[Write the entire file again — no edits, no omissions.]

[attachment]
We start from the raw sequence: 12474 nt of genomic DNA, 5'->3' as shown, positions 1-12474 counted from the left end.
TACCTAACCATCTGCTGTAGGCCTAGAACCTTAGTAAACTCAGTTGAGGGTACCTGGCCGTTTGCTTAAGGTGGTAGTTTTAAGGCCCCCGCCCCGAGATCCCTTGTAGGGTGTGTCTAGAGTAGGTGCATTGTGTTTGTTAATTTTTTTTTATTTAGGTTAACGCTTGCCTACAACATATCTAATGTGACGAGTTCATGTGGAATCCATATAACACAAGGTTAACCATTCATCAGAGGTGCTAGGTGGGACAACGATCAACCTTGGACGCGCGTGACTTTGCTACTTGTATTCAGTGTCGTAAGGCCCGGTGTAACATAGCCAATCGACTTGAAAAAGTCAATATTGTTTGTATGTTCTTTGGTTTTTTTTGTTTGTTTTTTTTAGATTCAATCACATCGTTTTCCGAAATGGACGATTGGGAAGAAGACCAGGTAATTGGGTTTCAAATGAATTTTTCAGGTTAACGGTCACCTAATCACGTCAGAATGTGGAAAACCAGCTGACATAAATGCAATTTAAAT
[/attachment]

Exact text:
We start from the raw sequence: 12474 nt of genomic DNA, 5'->3' as shown, positions 1-12474 counted from the left end.
TACCTAACCATCTGCTGTAGGCCTAGAACCTTAGTAAACTCAGTTGAGGGTACCTGGCCGTTTGCTTAAGGTGGTAGTTTTAAGGCCCCCGCCCCGAGATCCCTTGTAGGGTGTGTCTAGAGTAGGTGCATTGTGTTTGTTAATTTTTTTTTATTTAGGTTAACGCTTGCCTACAACATATCTAATGTGACGAGTTCATGTGGAATCCATATAACACAAGGTTAACCATTCATCAGAGGTGCTAGGTGGGACAACGATCAACCTTGGACGCGCGTGACTTTGCTACTTGTATTCAGTGTCGTAAGGCCCGGTGTAACATAGCCAATCGACTTGAAAAAGTCAATATTGTTTGTATGTTCTTTGGTTTTTTTTGTTTGTTTTTTTTAGATTCAATCACATCGTTTTCCGAAATGGACGATTGGGAAGAAGACCAGGTAATTGGGTTTCAAATGAATTTTTCAGGTTAACGGTCACCTAATCACGTCAGAATGTGGAAAACCAGCTGACATAAATGCAATTTAAAT